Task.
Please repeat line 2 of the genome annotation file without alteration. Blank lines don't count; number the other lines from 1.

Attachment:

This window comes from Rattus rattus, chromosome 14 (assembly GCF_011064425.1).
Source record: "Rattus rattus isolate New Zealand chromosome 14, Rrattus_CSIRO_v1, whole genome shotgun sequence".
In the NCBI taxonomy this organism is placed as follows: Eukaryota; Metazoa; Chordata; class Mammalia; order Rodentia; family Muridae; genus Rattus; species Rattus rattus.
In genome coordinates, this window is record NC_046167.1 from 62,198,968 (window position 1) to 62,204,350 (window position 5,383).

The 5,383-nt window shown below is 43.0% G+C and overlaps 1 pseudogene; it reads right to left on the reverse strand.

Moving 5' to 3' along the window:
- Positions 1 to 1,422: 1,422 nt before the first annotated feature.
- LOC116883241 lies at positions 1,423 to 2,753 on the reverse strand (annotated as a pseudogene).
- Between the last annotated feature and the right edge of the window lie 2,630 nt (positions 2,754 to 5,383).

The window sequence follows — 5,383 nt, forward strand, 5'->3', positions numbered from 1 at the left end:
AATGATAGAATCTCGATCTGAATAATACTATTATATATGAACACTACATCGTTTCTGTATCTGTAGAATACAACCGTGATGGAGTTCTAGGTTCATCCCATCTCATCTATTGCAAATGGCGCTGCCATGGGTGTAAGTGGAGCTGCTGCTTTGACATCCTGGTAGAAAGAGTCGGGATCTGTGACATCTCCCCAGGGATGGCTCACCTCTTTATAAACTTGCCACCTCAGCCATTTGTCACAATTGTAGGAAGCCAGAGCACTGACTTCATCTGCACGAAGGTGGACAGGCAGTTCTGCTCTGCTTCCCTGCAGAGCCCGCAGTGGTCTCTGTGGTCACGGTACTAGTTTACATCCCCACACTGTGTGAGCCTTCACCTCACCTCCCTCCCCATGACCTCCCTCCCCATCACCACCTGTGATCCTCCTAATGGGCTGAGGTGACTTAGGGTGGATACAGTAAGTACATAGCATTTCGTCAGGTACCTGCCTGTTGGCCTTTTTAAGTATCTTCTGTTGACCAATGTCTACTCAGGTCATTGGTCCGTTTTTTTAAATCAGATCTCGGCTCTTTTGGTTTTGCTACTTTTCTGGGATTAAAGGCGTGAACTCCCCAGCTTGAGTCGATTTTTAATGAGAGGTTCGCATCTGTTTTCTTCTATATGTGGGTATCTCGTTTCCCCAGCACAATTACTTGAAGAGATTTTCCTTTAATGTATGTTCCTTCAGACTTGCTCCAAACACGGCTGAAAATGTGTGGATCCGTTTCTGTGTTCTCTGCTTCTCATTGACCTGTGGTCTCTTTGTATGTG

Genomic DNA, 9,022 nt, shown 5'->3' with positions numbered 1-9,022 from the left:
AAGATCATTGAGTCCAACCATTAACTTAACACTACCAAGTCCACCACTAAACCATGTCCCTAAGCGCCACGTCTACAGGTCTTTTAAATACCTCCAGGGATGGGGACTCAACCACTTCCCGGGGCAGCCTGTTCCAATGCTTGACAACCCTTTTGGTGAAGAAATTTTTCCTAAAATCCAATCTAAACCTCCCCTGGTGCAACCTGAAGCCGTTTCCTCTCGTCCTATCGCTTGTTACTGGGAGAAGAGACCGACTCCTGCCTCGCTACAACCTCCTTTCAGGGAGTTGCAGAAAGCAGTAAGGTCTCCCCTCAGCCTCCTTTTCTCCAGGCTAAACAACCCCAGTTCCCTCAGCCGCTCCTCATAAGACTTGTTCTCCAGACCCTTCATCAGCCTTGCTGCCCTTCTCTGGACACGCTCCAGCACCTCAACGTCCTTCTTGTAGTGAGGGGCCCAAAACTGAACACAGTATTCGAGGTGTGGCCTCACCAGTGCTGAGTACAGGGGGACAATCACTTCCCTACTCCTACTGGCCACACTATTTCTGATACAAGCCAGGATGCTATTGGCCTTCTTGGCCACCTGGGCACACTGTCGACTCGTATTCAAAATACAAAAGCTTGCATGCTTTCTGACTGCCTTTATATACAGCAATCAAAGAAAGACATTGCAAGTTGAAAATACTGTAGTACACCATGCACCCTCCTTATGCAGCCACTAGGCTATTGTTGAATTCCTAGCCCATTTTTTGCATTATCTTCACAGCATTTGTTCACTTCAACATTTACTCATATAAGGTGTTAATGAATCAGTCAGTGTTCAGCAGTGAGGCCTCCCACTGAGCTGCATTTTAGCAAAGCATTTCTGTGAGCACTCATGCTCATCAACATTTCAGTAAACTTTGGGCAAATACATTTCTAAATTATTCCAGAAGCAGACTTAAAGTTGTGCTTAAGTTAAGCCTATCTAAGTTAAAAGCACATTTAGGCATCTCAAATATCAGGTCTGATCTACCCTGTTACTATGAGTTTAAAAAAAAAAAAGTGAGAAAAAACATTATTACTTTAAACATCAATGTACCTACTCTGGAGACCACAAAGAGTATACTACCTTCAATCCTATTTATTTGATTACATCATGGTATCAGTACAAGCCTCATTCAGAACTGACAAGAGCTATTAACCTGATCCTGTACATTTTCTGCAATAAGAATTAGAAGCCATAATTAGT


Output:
Source record: "Rattus rattus isolate New Zealand chromosome 14, Rrattus_CSIRO_v1, whole genome shotgun sequence".